Q: Are they a little more developed as rookies than maybe some rookies?
A: I think they’re right on schedule.
Q: Where are you guys – you talk about evaluating, you talk about melding different offensive systems – where are you guys in terms of putting together the offense you want to have?
A: I think we’re right on schedule. I think we’re right where we want to be. I think we’re still continuing to figure out some schemes that we’re better at and things that we want to work on – whether it’s run or pass game. So, I say we’re right on schedule. I like where the guys are at. We got to put together a good day of work today, and then we’ll continue to look forward.
Q: When you guys drafted Wan’Dale, there was the outside thought – analyst, media, fans – is he too similar to (Wide Receiver) Kadarius (Toney)? Now that you’ve had them, how different are they? How confident are you that you can play them both on the field the same time?
A: I’m not big on comparisons, but I think they both have a unique skillset. On the perimeter in space, I think that’s where they’re the most dynamic. So, I think that’s where those guys have done a good job, again, of trying to learn the offense, where they fit in the scheme. And I think the coaches are doing a good job, too, of trying to figure out how they fit into our offense and where they fit. And that’s super important as we keep on going and moving forward.
Q: When did the light go off for you in terms of coaching? And having had the experience of working with Andy Reid a long time, how fortunate do you feel that you have been able to learn at the feet of a master like that.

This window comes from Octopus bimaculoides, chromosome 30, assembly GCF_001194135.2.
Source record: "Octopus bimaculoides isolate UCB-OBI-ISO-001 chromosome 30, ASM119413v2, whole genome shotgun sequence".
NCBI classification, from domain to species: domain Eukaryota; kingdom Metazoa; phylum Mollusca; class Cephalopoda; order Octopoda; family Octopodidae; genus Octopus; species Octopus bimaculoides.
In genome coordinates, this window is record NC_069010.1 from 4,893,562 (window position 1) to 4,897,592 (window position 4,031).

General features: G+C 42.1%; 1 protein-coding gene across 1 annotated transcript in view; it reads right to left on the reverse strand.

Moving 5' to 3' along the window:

A: The light really went off for me when I was a graduate assistant at Northwestern. As soon as I got finished playing, (Head Coach Pat Fitzgerald) Coach Fitz had an opportunity to be a GA there, so he said, ‘Hey. Come out. Try it out. See if you want to get into coaching.’ And it was great, my alma mater. I was really familiar with the staff and coaches there and how they want to run the team. Coach Fitz runs the team. So, first week – pretty much within the first three days really – I knew this was exactly what I wanted to do. Loved every minute of it. You kind of see behind the curtain a little bit what the coaches have to go through to get ready for just a practice: scripting and carding and putting together the practice plans, and practice installs. And for me as a player, like being the third, second and third quarterback for most of my career – all of my career – that was something that was easy for me. Like, I had to do those type of things to kind of be in the back of the room behind the curtain, kind of watching, and trying to help out any way that I can to try to stick on the team. So, when I got into coaching it was like, ‘This is awesome. This is fun. This is what I love to do.’ So, I think that’s where it really set myself up for, ‘This is what I want to do for the rest of my life.’ And now, having the opportunity to be with Coach Fitz at my alma mater, and having the opportunity to come back with (Chiefs Head) Coach (Andy) Reid and be with his staff, who again I had a lot a familiarity with, and with the offense, that was an awesome experience and one I’m forever grateful for.